Scripture Reading: Matthew 5:1-48, Romans 12:9-21, 2 Timothy 3:16-17
On Sunday mornings I show up greedy for the sublime. I hope our circus tricks of dressing up, shaking hands, and passing the plate will conjure the ineffable glory of God—maybe we can lure Him to approve of us if the children’s faces are clean! We clip our fighting short as we walk into the sanctuary; we can’t bring our pettiness into a holy place.
If only my day-to-day shenanigans really could be glossed over by washing my hair and putting clean trousers on the children every Sunday. If only our knack for welcoming visitors and taking communion would do the trick and show God how truly worthy we are.
A few weeks ago, I stood in the sanctuary, hemmed in by my moderately clean children and propped up by my fashion-booties. We were singing hymns to the glory of God, and in the whirl of wrangling and worshiping I realized I was holding a child instead of the papers with the sheet music. Looking down, I saw that my papers lay under the delicately beautiful foot of an elderly woman on my left. You have to understand that I was in a hurry, wanting to keep on with the worshiping and the children and the swell of holiness.
I had seen in the past magicians who could grab hold of one corner of a white tablecloth and quickly sweep it off a beautifully set table without disturbing the china or the candles that lay upon it. I had the idea that I could apply this same principle to my situation.
Kneeling down and holding the paper tightly in my fingers, I wish I had paused to consider that the success of the service doesn’t depend on me—we are the imperfect participants in a holy circus. Our antics are always going to be a little ridiculous. We try to do what is right, but still end up failing ridiculously, even at the moments when we should be at our very best.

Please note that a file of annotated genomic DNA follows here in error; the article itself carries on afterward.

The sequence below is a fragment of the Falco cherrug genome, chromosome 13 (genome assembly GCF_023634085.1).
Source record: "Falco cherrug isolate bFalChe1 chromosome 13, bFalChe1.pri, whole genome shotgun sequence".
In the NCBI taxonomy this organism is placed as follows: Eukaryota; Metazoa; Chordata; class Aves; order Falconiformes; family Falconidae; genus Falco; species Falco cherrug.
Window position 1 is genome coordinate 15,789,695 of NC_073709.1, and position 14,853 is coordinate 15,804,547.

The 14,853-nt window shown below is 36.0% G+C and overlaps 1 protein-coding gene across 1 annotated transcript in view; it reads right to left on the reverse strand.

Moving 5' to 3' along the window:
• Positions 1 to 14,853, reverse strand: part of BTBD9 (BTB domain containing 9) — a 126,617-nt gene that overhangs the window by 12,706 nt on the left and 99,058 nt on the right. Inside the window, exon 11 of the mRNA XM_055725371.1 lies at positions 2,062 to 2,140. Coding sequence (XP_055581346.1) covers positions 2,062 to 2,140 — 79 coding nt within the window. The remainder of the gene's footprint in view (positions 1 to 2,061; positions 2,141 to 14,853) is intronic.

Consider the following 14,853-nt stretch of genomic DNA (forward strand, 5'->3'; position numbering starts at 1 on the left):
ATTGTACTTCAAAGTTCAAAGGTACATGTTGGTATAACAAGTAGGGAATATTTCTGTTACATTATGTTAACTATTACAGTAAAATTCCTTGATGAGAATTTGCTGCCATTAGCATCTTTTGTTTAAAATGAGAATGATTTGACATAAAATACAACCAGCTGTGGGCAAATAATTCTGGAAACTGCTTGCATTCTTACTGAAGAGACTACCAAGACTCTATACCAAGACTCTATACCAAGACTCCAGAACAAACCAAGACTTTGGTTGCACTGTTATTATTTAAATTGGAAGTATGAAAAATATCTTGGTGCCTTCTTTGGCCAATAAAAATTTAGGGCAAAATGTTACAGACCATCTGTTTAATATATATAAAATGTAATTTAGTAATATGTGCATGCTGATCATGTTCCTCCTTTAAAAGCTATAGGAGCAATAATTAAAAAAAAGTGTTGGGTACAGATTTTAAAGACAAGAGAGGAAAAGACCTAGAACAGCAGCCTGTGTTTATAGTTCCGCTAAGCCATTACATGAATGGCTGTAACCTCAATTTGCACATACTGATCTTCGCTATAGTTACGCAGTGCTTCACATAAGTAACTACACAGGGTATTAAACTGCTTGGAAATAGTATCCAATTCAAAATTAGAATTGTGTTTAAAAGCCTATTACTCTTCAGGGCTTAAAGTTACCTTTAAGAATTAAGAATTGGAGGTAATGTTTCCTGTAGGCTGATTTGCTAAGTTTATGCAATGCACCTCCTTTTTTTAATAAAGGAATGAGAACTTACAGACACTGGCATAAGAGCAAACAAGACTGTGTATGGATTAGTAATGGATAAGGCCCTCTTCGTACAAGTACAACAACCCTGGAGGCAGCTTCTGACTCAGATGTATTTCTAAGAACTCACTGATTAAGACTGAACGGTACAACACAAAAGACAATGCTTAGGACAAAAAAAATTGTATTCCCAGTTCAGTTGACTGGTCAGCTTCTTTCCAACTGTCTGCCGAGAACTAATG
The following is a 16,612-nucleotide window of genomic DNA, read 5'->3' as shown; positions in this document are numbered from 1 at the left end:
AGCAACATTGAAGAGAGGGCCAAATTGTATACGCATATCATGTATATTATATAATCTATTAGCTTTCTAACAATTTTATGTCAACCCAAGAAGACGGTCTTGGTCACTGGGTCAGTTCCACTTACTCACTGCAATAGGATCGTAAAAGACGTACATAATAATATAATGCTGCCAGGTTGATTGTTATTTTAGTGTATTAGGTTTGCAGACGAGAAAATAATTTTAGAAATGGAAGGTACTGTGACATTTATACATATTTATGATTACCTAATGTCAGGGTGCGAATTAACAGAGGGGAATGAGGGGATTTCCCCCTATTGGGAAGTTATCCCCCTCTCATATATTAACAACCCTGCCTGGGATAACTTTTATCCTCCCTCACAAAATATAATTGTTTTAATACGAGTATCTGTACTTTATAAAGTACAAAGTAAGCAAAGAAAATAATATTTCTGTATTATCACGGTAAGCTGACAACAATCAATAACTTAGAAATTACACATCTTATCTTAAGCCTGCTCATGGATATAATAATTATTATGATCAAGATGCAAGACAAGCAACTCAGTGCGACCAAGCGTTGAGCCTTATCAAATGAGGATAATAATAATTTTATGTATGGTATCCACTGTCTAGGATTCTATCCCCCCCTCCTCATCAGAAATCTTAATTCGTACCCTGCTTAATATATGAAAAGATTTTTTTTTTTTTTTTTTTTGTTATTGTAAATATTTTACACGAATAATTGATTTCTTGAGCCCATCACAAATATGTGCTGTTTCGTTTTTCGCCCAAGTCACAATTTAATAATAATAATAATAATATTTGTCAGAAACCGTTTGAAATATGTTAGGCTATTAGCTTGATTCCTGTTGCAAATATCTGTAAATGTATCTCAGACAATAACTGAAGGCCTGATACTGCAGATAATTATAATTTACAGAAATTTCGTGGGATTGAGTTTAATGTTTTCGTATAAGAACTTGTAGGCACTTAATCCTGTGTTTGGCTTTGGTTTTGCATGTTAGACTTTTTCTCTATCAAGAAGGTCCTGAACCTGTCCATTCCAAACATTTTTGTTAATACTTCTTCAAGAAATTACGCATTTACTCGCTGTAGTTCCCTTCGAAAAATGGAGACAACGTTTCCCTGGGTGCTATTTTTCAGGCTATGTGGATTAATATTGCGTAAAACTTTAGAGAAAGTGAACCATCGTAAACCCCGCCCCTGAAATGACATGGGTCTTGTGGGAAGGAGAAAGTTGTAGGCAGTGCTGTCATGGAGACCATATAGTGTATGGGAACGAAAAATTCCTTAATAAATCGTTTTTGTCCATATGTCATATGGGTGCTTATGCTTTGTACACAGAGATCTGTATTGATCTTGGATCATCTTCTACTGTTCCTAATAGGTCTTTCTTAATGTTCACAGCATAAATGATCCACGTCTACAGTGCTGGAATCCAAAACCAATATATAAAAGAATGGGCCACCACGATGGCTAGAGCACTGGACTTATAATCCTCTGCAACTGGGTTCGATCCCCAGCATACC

The problem is that no amount of hand-waving hallelujahs, or giving of holy kisses, will make us what we ought to be. My own doings do not number me with the merciful, the peacemakers, or the pure in heart. It is tempting to think that by substituting my own Sunday morning showmanship, I can actually abolish the real law. But, as He stated in His Sermon on the Mount, Christ came to establish the law, and also to fulfill it (Matthew 5:17).
And there is the answer: He fulfills it. Not me. He is the true peacemaker, the one who suffered for righteousness, the saltiness of the salt, the true light of the world. My antics, even at their highest and most “expert” level, are still filthy rags. Jesus laid it out for us, saying, “For I tell you, unless your righteousness surpasses that of the scribes and Pharisees, you will never get into the kingdom of heaven” (v. 20).
And hallelujah to that. Those Pharisees worked harder than anybody at getting the holy hoedown exactly right, and even those perfectionists couldn’t do it. Thanks be to God that my salvation doesn’t depend on me.
Even if I am careful, I can’t retrieve my worship folder without disturbing the ankle of a very elegant and elderly woman. But at the time, I didn’t think of all this, so I just gave it a sharp yank. We were both surprised and, I think, we were probably both a little disappointed in me. But then we sighed, raised our tambourine hands, and continued to worship. Our imperfection is written on our lips and our feet. But they are the tools we have, so we keep on worshiping.